Home Ministry seeks More Time to frame CAA Rules
08, Feb 2022
Prelims level : Citizenship Mains level : GS-II Indian Constitution- Historical Underpinnings, Evolution, Features, Amendments, Significant Provisions and Basic Structure.
Why in News?
- The Ministry of Home Affairs (MHA) sought has asked the parliamentary committee for more time to frame the rules of the Citizenship (Amendment) Act, 2019 (CAA), on the Grounds that Consultation process is on.
About the News:
- The MHA had sought another extension on January 9 from the parliamentary committees on subordinate legislation in the Rajya Sabha and Lok Sabha to frame the rules of the CAA.
- Besides the consultation process, MHA said that the construction of the rules had been delayed due to the COVID-19 pandemic. Without the rules being framed, the Act cannot be implemented.
- A senior government official said that MHA stated two grounds for seeking a three-months’ extension to notify the rules — consultation process and COVID-19.
About the CAA and Foreigners Tribunal:
- The Parliament passed the Citizenship Amendment Act (CAA), 2019 that seeks to give citizenship to refugees from the Hindu, Christian, Buddhist, Sikh and Zoroastrian communities fleeing religious persecution from Pakistan, Bangladesh and Afghanistan, who came to India before 31st December, 2014.
- Residential requirement for citizenship through naturalization from the above said countries is at least 5 years. Residential requirement for citizenship through naturalization for others is 11 years.
- The Act applies to all States and Union Territories of the country.
- The beneficiaries of Citizenship Amendment Act can reside in any state of the country.
- In 1964, the govt. brought in the Foreigners (Tribunals) Order.
- Advocates not below the age of 35 years of age with at least 7 years of practice (or) Retired Judicial Officers from the Assam Judicial Service (or) Retired IAS of ACS Officers (not below the rank of Secretary/Addl. Secretary) having experience in quasi-judicial works.
- The Ministry of Home Affairs (MHA) has amended the Foreigners (Tribunals) Order, 1964, and has empowered district magistrates in all States and Union Territories to set up tribunals (quasi-judicial bodies) to decide whether a person staying illegally in India is a Foreigner or Not.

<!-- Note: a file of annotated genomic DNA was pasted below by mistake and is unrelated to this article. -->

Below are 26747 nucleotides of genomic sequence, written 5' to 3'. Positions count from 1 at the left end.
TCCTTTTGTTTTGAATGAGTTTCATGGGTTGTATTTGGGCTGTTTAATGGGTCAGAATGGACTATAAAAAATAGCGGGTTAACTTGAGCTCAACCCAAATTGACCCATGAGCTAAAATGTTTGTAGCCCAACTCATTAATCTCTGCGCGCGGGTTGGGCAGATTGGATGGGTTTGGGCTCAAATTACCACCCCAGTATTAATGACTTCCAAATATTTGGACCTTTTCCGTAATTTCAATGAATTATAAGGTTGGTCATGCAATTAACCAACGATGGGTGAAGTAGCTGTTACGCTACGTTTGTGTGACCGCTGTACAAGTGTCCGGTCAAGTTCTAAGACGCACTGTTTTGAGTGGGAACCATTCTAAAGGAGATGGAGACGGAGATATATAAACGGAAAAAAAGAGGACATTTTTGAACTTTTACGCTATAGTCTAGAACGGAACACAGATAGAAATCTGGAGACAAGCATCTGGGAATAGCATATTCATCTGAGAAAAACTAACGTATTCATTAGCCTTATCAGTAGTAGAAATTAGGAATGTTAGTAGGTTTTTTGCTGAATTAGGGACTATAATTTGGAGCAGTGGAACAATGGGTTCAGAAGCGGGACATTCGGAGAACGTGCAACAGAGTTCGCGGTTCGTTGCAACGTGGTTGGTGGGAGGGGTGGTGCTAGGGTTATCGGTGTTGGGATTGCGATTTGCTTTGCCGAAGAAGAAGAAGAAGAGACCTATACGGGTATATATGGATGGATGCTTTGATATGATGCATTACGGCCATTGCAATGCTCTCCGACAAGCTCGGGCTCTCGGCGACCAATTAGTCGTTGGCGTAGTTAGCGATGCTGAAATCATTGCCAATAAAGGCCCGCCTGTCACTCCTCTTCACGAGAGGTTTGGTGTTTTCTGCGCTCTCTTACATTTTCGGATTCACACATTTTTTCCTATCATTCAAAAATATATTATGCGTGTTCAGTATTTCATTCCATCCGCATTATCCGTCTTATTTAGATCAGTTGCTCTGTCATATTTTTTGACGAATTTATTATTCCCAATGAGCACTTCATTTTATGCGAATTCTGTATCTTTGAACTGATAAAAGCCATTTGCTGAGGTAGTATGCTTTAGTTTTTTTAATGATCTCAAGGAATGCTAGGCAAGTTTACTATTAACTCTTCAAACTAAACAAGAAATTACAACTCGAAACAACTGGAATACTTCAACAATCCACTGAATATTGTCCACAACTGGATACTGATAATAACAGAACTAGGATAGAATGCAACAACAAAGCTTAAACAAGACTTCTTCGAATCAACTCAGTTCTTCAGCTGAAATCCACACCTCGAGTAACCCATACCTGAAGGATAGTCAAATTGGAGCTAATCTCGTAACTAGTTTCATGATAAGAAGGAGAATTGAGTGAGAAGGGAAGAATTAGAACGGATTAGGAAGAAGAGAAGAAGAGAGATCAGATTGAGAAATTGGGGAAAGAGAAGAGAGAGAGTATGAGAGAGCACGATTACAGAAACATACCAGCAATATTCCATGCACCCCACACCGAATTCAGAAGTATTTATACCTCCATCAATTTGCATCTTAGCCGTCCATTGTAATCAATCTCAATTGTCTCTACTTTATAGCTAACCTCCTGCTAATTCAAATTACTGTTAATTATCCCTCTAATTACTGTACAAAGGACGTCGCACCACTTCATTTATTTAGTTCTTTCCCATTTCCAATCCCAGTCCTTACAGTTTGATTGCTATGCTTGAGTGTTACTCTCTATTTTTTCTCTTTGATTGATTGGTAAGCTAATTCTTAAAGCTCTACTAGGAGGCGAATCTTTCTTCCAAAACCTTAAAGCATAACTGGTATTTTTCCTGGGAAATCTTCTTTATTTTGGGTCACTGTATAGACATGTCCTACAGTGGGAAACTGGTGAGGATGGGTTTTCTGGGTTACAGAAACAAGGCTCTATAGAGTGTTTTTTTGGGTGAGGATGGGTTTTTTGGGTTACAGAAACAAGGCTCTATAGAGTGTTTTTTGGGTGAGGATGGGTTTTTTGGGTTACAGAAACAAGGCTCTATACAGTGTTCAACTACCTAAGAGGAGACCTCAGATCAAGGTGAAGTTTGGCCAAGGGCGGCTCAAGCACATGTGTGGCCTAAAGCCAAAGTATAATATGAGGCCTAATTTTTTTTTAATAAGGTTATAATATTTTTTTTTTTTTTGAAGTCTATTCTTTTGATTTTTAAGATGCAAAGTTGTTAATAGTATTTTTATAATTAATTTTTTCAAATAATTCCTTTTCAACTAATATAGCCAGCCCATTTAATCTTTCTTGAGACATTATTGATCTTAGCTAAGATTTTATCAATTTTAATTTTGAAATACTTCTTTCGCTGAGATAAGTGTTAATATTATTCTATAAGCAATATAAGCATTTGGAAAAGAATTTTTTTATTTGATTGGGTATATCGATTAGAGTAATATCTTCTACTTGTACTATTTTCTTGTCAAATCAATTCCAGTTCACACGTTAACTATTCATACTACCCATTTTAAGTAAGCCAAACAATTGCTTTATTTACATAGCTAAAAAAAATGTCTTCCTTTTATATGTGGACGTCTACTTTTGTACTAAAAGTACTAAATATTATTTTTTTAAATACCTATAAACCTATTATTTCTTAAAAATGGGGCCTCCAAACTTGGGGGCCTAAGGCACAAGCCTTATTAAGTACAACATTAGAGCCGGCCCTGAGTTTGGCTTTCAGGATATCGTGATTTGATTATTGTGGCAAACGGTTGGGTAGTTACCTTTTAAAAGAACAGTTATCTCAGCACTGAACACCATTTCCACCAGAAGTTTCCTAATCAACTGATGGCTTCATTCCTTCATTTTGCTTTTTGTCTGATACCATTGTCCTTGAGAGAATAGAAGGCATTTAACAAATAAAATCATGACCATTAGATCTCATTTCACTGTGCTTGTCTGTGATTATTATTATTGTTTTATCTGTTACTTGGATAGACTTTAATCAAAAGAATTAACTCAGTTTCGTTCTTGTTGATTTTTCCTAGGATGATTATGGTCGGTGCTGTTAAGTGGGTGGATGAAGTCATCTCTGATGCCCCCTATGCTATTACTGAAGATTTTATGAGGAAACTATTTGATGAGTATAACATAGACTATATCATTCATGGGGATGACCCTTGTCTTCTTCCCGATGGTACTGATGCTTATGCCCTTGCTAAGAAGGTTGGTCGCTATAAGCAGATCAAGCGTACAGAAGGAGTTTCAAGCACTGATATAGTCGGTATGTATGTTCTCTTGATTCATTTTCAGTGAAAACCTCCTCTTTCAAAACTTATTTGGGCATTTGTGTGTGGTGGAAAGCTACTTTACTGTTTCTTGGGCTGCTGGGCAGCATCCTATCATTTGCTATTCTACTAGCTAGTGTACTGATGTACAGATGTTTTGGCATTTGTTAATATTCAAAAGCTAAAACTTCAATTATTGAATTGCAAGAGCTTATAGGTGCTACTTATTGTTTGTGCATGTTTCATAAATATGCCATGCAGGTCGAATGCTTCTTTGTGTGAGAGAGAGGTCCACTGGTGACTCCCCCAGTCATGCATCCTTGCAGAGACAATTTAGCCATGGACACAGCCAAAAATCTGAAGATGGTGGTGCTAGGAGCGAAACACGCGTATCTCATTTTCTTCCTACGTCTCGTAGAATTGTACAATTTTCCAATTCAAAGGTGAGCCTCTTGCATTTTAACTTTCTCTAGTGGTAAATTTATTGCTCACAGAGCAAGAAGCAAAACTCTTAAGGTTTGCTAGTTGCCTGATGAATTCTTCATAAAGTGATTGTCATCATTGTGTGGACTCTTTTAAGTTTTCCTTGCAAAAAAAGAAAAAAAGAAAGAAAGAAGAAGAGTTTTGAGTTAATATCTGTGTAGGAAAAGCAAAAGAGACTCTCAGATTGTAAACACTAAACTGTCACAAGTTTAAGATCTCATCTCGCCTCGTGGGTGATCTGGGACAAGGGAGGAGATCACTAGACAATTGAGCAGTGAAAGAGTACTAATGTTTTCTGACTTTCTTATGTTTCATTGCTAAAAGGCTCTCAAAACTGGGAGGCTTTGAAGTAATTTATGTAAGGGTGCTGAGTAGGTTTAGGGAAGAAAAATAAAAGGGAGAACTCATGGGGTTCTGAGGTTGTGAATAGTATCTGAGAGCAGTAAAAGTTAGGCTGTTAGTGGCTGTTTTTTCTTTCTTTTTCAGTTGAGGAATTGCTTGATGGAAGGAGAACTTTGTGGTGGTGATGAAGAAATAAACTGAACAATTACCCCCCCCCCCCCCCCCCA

- Earlier, the powers to constitute tribunals were vested only with the Centre.
- Typically, the tribunals there have seen two kinds of cases: those concerning persons against whom a reference has been made by the border police and those whose names in the electoral roll has a “D”, or “doubtful”, marked against them.
Who are Illegal Immigrants?
- According to the Citizenship Act, 1955, an illegal immigrant is one who enters India without a valid passport or with forged documents, or a person who stays beyond the visa permit.
What is NRC?
- The National Register of Citizens (NRC) is meant to identify a bona fide citizen.
- In other words, by the order of the Supreme Court of India, NRC is being currently updated in Assam to detect Bangladeshi nationals who might have entered the State illegally after the midnight of March 24, 1971.
- The date was decided in the 1985 Assam Accord, which was signed between the then Prime Minister Rajiv Gandhi and the AASU.
- The NRC was first published after the 1951 Census in the independent India when parts of Assam went to the East Pakistan, now Bangladesh.
- The first draft of the updated list was concluded by December 31, 2017.
Arguments against the Act:
- The fundamental criticism of the Act has been that it specifically targets Muslims. Critics argue that it is violative of Article 14 of the Constitution (which guarantees the right to equality) and the principle of secularism.
- India has several other refugees that include Tamils from Sri Lanka and Hindu Rohingya from Myanmar.
- They are not covered under the Act.
- Despite exemption granted to some regions in the North-eastern states, the prospect of citizenship for massive numbers of illegal Bangladeshi migrants has triggered deep anxieties in the states.
- It will be difficult for the government to differentiate between illegal migrants and those persecuted.
Arguments in Favour:
- The government has clarified that Pakistan, Afghanistan and Bangladesh are Islamic republic’s where Muslims are in majority hence they cannot be treated as persecuted minorities. It has assured that the government will examine the application from any other community on a case to case basis.
- This Act is a big boon to all those people who have been the victims of Partition and the subsequent conversion of the three countries into theocratic Islamic republics.
- Citing partition between India and Pakistan on religious lines in 1947, the government has argued that millions of citizens of undivided India belonging to various faiths were staying in Pakistan and Bangladesh from 1947.
- The constitutions of Pakistan, Afghanistan and Bangladesh provide for a specific state religion. As a result, many persons belonging to Hindu, Sikh, Buddhist, Jain, Parsi and Christian communities have faced persecution on grounds of religion in those countries.
- Many such persons have fled to India to seek shelter and continued to stay in India even if their travel documents have expired or they have incomplete or no documents.
- After Independence, not once but twice, India conceded that the minorities in its neighbourhood is its responsibility. First, immediately after Partition and again during the Indira-Mujib Pact in 1972 when India had agreed to absorb over 1.2 million refugees. It is a historical fact that on both occasions, it was only the Hindus, Sikhs, Buddhists and Christians who had come over to Indian side.